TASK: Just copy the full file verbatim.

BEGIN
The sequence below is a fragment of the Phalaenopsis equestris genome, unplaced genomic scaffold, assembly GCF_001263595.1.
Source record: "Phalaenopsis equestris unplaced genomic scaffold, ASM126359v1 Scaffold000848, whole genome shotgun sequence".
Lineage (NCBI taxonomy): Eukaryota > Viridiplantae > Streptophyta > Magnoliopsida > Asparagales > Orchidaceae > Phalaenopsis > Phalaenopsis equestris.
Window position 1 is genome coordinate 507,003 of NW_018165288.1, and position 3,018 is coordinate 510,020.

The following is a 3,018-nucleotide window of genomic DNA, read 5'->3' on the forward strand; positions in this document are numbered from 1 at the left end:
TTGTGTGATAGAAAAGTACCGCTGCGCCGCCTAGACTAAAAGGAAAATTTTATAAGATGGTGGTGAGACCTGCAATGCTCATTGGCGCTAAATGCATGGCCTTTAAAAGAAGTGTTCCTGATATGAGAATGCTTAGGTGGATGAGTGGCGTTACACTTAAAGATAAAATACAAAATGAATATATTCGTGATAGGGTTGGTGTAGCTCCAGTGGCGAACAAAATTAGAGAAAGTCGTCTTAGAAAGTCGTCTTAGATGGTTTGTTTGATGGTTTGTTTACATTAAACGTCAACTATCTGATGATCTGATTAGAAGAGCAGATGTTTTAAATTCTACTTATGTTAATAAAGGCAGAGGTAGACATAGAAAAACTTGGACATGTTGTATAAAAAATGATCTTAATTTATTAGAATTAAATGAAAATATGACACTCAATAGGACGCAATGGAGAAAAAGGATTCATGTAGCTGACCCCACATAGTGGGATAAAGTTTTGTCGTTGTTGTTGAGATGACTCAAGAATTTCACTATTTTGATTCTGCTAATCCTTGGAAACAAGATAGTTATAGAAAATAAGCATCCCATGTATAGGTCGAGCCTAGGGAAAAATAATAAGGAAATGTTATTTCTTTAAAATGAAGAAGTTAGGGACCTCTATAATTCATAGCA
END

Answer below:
The sequence below is a fragment of the Phalaenopsis equestris genome, unplaced genomic scaffold, assembly GCF_001263595.1.
Source record: "Phalaenopsis equestris unplaced genomic scaffold, ASM126359v1 Scaffold000848, whole genome shotgun sequence".
Lineage (NCBI taxonomy): Eukaryota > Viridiplantae > Streptophyta > Magnoliopsida > Asparagales > Orchidaceae > Phalaenopsis > Phalaenopsis equestris.
Window position 1 is genome coordinate 507,003 of NW_018165288.1, and position 3,018 is coordinate 510,020.

The following is a 3,018-nucleotide window of genomic DNA, read 5'->3' on the forward strand; positions in this document are numbered from 1 at the left end:
TTGTGTGATAGAAAAGTACCGCTGCGCCGCCTAGACTAAAAGGAAAATTTTATAAGATGGTGGTGAGACCTGCAATGCTCATTGGCGCTAAATGCATGGCCTTTAAAAGAAGTGTTCCTGATATGAGAATGCTTAGGTGGATGAGTGGCGTTACACTTAAAGATAAAATACAAAATGAATATATTCGTGATAGGGTTGGTGTAGCTCCAGTGGCGAACAAAATTAGAGAAAGTCGTCTTAGAAAGTCGTCTTAGATGGTTTGTTTGATGGTTTGTTTACATTAAACGTCAACTATCTGATGATCTGATTAGAAGAGCAGATGTTTTAAATTCTACTTATGTTAATAAAGGCAGAGGTAGACATAGAAAAACTTGGACATGTTGTATAAAAAATGATCTTAATTTATTAGAATTAAATGAAAATATGACACTCAATAGGACGCAATGGAGAAAAAGGATTCATGTAGCTGACCCCACATAGTGGGATAAAGTTTTGTCGTTGTTGTTGAGATGACTCAAGAATTTCACTATTTTGATTCTGCTAATCCTTGGAAACAAGATAGTTATAGAAAATAAGCATCCCATGTATAGGTCGAGCCTAGGGAAAAATAATAAGGAAATGTTATTTCTTTAAAATGAAGAAGTTAGGGACCTCTATAATTCATAGCA